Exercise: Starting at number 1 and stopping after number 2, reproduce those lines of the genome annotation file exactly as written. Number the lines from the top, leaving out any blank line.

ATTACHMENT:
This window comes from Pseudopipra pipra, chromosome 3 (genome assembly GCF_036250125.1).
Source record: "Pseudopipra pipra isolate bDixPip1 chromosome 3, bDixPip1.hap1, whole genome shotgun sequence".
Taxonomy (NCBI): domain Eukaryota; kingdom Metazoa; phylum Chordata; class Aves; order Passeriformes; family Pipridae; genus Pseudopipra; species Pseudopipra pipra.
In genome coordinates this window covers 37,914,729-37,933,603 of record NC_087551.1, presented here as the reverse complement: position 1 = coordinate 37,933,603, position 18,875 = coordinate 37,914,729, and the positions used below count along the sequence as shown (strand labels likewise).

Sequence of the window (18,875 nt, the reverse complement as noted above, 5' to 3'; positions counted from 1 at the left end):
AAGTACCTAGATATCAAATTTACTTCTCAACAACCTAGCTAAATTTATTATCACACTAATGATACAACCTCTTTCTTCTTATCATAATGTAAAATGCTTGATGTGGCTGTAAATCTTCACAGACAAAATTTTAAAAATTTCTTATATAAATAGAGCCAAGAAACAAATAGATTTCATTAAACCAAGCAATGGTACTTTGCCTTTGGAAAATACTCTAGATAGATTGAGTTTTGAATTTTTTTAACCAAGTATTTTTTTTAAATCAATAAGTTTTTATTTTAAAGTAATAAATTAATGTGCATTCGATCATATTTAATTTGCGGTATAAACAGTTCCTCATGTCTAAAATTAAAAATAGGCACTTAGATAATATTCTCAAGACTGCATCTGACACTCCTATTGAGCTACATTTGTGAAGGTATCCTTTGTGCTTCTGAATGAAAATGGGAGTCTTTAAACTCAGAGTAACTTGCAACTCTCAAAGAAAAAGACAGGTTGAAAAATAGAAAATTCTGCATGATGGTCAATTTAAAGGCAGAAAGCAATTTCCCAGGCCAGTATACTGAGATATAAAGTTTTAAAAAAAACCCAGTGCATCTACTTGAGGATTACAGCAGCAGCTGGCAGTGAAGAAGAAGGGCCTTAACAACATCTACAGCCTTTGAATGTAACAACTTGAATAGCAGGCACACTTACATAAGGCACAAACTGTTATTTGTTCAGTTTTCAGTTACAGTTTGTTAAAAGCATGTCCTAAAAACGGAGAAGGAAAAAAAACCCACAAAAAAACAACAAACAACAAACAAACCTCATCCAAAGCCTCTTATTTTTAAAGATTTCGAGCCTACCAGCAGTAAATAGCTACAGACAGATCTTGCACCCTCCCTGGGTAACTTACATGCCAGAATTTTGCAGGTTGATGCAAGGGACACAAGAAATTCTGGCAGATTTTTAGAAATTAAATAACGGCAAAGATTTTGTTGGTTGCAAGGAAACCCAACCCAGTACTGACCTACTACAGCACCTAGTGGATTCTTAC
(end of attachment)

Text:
This window comes from Pseudopipra pipra, chromosome 3 (genome assembly GCF_036250125.1).
Source record: "Pseudopipra pipra isolate bDixPip1 chromosome 3, bDixPip1.hap1, whole genome shotgun sequence".